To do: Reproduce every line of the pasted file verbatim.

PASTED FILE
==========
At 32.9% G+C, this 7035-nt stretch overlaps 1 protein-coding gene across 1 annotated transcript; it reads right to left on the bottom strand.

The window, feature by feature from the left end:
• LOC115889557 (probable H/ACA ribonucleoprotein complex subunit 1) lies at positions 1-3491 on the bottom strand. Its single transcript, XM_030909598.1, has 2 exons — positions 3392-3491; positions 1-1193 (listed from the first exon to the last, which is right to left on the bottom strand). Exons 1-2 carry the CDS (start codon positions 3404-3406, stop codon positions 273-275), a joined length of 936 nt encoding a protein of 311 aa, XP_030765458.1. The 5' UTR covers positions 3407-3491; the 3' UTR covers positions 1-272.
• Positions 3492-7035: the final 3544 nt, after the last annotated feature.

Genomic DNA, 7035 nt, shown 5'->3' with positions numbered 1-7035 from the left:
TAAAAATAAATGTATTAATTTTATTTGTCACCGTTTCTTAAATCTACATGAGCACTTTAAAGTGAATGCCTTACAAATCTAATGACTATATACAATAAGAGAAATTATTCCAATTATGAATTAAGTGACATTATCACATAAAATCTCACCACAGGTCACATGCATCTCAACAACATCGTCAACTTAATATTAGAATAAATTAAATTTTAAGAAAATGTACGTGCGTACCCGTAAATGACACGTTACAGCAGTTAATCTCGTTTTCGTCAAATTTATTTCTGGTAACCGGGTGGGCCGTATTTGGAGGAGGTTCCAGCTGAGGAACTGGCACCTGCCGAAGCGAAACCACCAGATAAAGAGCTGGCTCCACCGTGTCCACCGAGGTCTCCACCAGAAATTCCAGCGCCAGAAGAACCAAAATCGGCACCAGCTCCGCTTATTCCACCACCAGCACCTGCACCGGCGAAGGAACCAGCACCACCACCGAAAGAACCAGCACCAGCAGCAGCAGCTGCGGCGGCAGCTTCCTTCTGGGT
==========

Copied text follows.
At 32.9% G+C, this 7035-nt stretch overlaps 1 protein-coding gene across 1 annotated transcript; it reads right to left on the bottom strand.

The window, feature by feature from the left end:
• LOC115889557 (probable H/ACA ribonucleoprotein complex subunit 1) lies at positions 1-3491 on the bottom strand. Its single transcript, XM_030909598.1, has 2 exons — positions 3392-3491; positions 1-1193 (listed from the first exon to the last, which is right to left on the bottom strand). Exons 1-2 carry the CDS (start codon positions 3404-3406, stop codon positions 273-275), a joined length of 936 nt encoding a protein of 311 aa, XP_030765458.1. The 5' UTR covers positions 3407-3491; the 3' UTR covers positions 1-272.
• Positions 3492-7035: the final 3544 nt, after the last annotated feature.

Genomic DNA, 7035 nt, shown 5'->3' with positions numbered 1-7035 from the left:
TAAAAATAAATGTATTAATTTTATTTGTCACCGTTTCTTAAATCTACATGAGCACTTTAAAGTGAATGCCTTACAAATCTAATGACTATATACAATAAGAGAAATTATTCCAATTATGAATTAAGTGACATTATCACATAAAATCTCACCACAGGTCACATGCATCTCAACAACATCGTCAACTTAATATTAGAATAAATTAAATTTTAAGAAAATGTACGTGCGTACCCGTAAATGACACGTTACAGCAGTTAATCTCGTTTTCGTCAAATTTATTTCTGGTAACCGGGTGGGCCGTATTTGGAGGAGGTTCCAGCTGAGGAACTGGCACCTGCCGAAGCGAAACCACCAGATAAAGAGCTGGCTCCACCGTGTCCACCGAGGTCTCCACCAGAAATTCCAGCGCCAGAAGAACCAAAATCGGCACCAGCTCCGCTTATTCCACCACCAGCACCTGCACCGGCGAAGGAACCAGCACCACCACCGAAAGAACCAGCACCAGCAGCAGCAGCTGCGGCGGCAGCTTCCTTCTGGGT